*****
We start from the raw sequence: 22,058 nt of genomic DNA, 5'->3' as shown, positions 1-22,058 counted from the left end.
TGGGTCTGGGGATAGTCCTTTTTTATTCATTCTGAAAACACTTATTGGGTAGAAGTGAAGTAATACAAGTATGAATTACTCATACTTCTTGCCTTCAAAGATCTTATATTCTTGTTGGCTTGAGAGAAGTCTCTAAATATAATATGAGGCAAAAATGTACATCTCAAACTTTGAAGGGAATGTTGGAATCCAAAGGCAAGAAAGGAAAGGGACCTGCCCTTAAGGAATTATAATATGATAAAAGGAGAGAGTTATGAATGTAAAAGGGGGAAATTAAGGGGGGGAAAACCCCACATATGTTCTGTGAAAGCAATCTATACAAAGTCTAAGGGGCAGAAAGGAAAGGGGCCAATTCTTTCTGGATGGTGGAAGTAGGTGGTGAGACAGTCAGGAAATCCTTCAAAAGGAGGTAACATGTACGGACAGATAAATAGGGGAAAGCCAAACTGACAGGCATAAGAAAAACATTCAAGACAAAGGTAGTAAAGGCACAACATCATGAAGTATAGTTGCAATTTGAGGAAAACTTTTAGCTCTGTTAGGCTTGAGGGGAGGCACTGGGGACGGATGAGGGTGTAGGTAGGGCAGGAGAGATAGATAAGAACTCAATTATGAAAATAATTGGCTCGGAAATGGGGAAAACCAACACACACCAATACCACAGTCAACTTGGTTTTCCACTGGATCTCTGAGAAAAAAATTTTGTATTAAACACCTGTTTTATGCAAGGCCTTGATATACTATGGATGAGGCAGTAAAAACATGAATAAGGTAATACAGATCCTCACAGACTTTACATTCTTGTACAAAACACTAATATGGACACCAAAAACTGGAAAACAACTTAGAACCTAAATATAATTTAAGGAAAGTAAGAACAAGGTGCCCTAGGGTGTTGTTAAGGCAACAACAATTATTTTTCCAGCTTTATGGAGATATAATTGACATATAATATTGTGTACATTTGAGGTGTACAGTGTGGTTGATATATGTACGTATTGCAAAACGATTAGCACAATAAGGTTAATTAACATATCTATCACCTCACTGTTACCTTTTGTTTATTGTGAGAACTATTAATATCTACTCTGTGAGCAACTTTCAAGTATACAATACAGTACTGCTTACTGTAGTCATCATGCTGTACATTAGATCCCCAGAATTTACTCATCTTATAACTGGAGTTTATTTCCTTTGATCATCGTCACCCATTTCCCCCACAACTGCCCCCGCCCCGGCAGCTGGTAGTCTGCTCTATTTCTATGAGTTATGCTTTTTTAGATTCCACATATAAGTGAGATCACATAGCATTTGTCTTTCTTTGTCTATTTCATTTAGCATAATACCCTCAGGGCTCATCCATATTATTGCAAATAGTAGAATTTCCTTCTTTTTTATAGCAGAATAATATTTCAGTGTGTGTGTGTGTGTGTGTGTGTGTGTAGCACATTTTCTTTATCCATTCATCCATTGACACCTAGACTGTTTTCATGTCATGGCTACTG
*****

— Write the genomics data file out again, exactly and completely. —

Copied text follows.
We start from the raw sequence: 22,058 nt of genomic DNA, 5'->3' as shown, positions 1-22,058 counted from the left end.
TGGGTCTGGGGATAGTCCTTTTTTATTCATTCTGAAAACACTTATTGGGTAGAAGTGAAGTAATACAAGTATGAATTACTCATACTTCTTGCCTTCAAAGATCTTATATTCTTGTTGGCTTGAGAGAAGTCTCTAAATATAATATGAGGCAAAAATGTACATCTCAAACTTTGAAGGGAATGTTGGAATCCAAAGGCAAGAAAGGAAAGGGACCTGCCCTTAAGGAATTATAATATGATAAAAGGAGAGAGTTATGAATGTAAAAGGGGGAAATTAAGGGGGGGAAAACCCCACATATGTTCTGTGAAAGCAATCTATACAAAGTCTAAGGGGCAGAAAGGAAAGGGGCCAATTCTTTCTGGATGGTGGAAGTAGGTGGTGAGACAGTCAGGAAATCCTTCAAAAGGAGGTAACATGTACGGACAGATAAATAGGGGAAAGCCAAACTGACAGGCATAAGAAAAACATTCAAGACAAAGGTAGTAAAGGCACAACATCATGAAGTATAGTTGCAATTTGAGGAAAACTTTTAGCTCTGTTAGGCTTGAGGGGAGGCACTGGGGACGGATGAGGGTGTAGGTAGGGCAGGAGAGATAGATAAGAACTCAATTATGAAAATAATTGGCTCGGAAATGGGGAAAACCAACACACACCAATACCACAGTCAACTTGGTTTTCCACTGGATCTCTGAGAAAAAAATTTTGTATTAAACACCTGTTTTATGCAAGGCCTTGATATACTATGGATGAGGCAGTAAAAACATGAATAAGGTAATACAGATCCTCACAGACTTTACATTCTTGTACAAAACACTAATATGGACACCAAAAACTGGAAAACAACTTAGAACCTAAATATAATTTAAGGAAAGTAAGAACAAGGTGCCCTAGGGTGTTGTTAAGGCAACAACAATTATTTTTCCAGCTTTATGGAGATATAATTGACATATAATATTGTGTACATTTGAGGTGTACAGTGTGGTTGATATATGTACGTATTGCAAAACGATTAGCACAATAAGGTTAATTAACATATCTATCACCTCACTGTTACCTTTTGTTTATTGTGAGAACTATTAATATCTACTCTGTGAGCAACTTTCAAGTATACAATACAGTACTGCTTACTGTAGTCATCATGCTGTACATTAGATCCCCAGAATTTACTCATCTTATAACTGGAGTTTATTTCCTTTGATCATCGTCACCCATTTCCCCCACAACTGCCCCCGCCCCGGCAGCTGGTAGTCTGCTCTATTTCTATGAGTTATGCTTTTTTAGATTCCACATATAAGTGAGATCACATAGCATTTGTCTTTCTTTGTCTATTTCATTTAGCATAATACCCTCAGGGCTCATCCATATTATTGCAAATAGTAGAATTTCCTTCTTTTTTATAGCAGAATAATATTTCAGTGTGTGTGTGTGTGTGTGTGTGTGTGTAGCACATTTTCTTTATCCATTCATCCATTGACACCTAGACTGTTTTCATGTCATGGCTACTG